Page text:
To Be or Not to Be (Served)
- Cite this paper as:
- Bleischwitz Y., Monien B., Schoppmann F. (2007) To Be or Not to Be (Served). In: Deng X., Graham F.C. (eds) Internet and Network Economics. WINE 2007. Lecture Notes in Computer Science, vol 4858. Springer, Berlin, Heidelberg
A common modeling assumption in the realm of cost sharing is that players persuade each other to jointly submit false bids if none of the members of such a coalition loses utility and at least one gains. In order to counteract this kind of manipulation, the service provider could employ group-strategyproof (GSP) mechanisms that elicit truthful bids. The basically only general technique for the design of GSP mechanisms is due to Moulin. Unfortunately, it has limitations with regard to budget-balance (BB) and economic efficiency (EFF).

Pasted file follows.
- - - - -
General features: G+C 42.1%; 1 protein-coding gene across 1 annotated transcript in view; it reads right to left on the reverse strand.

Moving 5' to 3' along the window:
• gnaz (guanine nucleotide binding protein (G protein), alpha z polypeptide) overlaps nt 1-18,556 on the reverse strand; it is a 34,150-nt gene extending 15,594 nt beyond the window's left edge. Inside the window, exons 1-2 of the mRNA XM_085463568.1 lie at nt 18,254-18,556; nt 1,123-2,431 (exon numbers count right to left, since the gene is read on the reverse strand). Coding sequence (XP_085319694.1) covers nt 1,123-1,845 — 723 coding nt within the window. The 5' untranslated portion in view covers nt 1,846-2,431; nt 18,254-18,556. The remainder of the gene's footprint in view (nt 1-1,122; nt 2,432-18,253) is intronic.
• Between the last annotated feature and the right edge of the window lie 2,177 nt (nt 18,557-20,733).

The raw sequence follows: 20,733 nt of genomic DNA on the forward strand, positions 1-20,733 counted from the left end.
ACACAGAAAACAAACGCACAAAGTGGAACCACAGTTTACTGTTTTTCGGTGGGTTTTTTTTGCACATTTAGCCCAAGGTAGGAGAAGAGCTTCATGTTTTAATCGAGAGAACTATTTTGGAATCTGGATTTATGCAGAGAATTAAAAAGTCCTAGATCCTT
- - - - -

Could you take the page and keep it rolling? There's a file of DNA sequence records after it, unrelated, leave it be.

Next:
In this work, we introduce a slight modification of GSP that we call CGSP, allowing us to achieve vastly better results concerning BB and EFF. In particular, we give new CGSP mechanisms that we call “egalitarian” due to being inspired by Dutta and Ray’s (1989) “egalitarian solution”. We achieve 1-BB for arbitrary costs and additionally 2Hn-EFF for the very natural and large class of subadditive costs. Egalitarian mechanisms are also acyclic mechanisms, as introduced by Mehta et al. (2007). Thus far, acyclic was known only to imply weak GSP, yet we show that it is already sufficient for the strictly stronger CGSP.
Finally, we present a framework and applications on how to cope with computational complexity.
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